At least three, and perhaps four, components of the Piedmont Community Pool project will each bear the name of a local family or a historical figure under a newly approved naming-rights agreement framework.
These agreements will be offered to “major donors” to the community pool fundraising campaign, who have given or will give at least $75,000. Among the specific components expected to be named via this process include the competition pool, activity pool, multipurpose room and pavilion area.
Other donors’ names will also be displayed in a prominent place within the pool complex upon its anticipated summer 2024 opening. The Piedmont Recreational Facilities Organization (PRFO), a nonprofit whose main charge is to raise money for recreational facilities that serve Piedmont residents, is collecting most of those other donations.
When the pool construction contract was awarded in December 2022, the project budget was set at about $28.9 million, including $2.1 million to be raised by the PRFO. On June 5, the PRFO presented a symbolic $2.1 million check to the City Council.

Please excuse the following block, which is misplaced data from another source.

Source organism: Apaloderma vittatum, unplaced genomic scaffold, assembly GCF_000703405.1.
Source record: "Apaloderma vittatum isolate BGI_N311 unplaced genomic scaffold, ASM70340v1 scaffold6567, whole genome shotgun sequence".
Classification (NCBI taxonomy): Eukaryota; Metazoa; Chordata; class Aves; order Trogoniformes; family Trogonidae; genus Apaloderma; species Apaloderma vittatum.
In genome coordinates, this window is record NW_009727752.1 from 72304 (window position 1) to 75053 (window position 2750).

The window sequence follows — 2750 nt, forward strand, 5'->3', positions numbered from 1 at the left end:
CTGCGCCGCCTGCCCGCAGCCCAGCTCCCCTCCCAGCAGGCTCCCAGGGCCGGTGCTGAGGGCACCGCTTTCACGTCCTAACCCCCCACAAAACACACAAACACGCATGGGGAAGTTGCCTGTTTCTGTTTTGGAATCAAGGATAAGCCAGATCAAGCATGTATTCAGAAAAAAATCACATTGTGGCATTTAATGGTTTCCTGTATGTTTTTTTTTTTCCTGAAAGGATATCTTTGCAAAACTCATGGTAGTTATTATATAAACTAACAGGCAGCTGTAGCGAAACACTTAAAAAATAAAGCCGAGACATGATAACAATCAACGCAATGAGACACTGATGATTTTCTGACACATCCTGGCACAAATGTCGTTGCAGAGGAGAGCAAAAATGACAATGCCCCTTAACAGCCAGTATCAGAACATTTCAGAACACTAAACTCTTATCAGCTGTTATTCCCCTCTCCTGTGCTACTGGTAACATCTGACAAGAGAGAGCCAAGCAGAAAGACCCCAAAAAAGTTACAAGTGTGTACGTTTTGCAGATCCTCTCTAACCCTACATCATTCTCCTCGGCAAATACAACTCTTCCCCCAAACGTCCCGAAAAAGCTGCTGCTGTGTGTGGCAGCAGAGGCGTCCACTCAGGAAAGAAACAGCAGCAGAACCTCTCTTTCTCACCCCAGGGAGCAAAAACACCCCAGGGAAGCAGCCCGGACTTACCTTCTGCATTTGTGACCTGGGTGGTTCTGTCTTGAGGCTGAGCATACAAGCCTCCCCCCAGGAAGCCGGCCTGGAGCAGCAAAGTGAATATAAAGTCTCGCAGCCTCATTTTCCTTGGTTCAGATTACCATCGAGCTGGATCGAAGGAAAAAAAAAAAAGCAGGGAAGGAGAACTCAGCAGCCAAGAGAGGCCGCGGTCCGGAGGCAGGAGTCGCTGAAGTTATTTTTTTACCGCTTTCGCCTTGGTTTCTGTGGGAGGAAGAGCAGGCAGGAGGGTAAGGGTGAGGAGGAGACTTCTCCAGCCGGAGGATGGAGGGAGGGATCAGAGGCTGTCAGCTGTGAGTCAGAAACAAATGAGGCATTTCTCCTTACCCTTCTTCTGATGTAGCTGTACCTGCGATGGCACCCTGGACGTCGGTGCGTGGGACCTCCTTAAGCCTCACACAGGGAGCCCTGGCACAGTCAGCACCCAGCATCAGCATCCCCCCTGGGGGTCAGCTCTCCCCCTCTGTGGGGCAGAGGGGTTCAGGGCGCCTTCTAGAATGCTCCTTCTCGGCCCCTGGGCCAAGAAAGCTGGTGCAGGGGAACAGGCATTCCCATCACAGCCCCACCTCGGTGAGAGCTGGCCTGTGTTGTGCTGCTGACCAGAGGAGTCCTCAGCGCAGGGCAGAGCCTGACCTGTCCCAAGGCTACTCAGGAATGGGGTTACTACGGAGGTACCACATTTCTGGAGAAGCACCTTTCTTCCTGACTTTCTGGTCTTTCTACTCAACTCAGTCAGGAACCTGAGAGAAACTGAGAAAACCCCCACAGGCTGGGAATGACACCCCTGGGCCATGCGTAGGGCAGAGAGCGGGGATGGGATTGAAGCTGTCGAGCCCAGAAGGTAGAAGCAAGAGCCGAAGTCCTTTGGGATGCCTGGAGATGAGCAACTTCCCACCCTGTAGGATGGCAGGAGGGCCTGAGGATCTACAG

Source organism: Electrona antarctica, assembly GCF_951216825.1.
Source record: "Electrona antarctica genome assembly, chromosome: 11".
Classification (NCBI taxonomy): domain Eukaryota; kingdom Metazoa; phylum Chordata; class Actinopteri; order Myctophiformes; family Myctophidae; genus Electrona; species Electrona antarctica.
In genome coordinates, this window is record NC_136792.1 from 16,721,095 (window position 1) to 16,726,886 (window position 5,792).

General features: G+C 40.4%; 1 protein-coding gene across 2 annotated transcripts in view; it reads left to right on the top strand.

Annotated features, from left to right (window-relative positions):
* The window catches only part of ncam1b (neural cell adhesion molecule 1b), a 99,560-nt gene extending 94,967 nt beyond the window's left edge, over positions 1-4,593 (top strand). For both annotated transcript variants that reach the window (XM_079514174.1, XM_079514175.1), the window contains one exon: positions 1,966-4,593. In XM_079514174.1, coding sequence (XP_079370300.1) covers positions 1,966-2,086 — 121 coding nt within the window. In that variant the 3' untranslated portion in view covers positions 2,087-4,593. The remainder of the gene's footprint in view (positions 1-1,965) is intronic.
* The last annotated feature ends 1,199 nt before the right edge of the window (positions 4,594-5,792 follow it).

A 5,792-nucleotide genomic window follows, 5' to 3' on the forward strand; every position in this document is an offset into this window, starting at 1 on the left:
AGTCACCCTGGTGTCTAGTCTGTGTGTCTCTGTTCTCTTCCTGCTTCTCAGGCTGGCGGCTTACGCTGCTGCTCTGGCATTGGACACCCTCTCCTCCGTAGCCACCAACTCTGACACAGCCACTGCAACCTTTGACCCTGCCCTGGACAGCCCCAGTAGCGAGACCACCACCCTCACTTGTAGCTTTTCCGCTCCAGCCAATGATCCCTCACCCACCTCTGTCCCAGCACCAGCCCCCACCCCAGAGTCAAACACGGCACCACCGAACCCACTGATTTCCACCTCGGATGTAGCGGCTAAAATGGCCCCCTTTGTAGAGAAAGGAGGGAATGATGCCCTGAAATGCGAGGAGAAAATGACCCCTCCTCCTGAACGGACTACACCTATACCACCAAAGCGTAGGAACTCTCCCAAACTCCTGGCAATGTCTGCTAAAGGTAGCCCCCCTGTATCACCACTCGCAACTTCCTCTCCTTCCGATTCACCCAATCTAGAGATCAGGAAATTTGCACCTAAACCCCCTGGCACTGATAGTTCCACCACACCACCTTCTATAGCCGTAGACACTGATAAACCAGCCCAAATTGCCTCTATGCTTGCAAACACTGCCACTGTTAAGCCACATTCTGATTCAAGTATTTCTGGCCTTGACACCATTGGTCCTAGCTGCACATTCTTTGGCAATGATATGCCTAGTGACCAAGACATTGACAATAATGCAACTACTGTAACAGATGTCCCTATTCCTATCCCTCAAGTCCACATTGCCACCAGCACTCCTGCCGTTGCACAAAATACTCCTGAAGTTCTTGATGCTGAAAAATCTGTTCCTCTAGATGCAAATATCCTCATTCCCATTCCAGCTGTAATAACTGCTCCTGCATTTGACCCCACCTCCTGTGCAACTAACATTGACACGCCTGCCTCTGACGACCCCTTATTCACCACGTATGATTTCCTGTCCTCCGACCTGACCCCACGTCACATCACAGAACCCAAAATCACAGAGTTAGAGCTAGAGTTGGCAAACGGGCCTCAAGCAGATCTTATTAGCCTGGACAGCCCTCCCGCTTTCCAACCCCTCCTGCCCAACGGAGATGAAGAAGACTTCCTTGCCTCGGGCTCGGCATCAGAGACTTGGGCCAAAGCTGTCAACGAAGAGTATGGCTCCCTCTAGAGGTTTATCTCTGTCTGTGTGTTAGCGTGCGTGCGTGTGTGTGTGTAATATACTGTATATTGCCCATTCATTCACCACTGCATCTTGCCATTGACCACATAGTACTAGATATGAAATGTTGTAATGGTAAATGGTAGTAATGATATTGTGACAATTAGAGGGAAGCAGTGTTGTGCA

But not all of that money is actually in the city’s hands yet. The city is in the final stages of negotiations with the first major donors, and receipt of the first contributions are anticipated within 60 days, according to a city staff report. City Administrator Rosanna Bayon Moore said Tuesday night that two local families’ names, and the name of a “figure of historical significance” are the prospective honorees; a fourth significant naming opportunity remained available as of Tuesday night. None of the names was divulged Tuesday night.
These “figures of historical significance,” Bayon Moore said, could be former Piedmont residents, or others who have had some notable impact on the city and/or its residents.
The Piedmont City Council unanimously approved the naming rights framework document Tuesday night. And though it was drafted with the pool project in mind, the framework can be used for naming rights of any prospective existing or future city project or facility. The duration of the agreements can be up to 50 years.
City Councilwoman Betsy Smegal Andersen said she is glad the city now has a formal framework for naming rights agreements in place. She said there have been situations in Piedmont’s past where “handshake” agreements expired with no clear direction as to how to renew or change such agreements.
Contact Sam Richards at firstname.lastname@example.org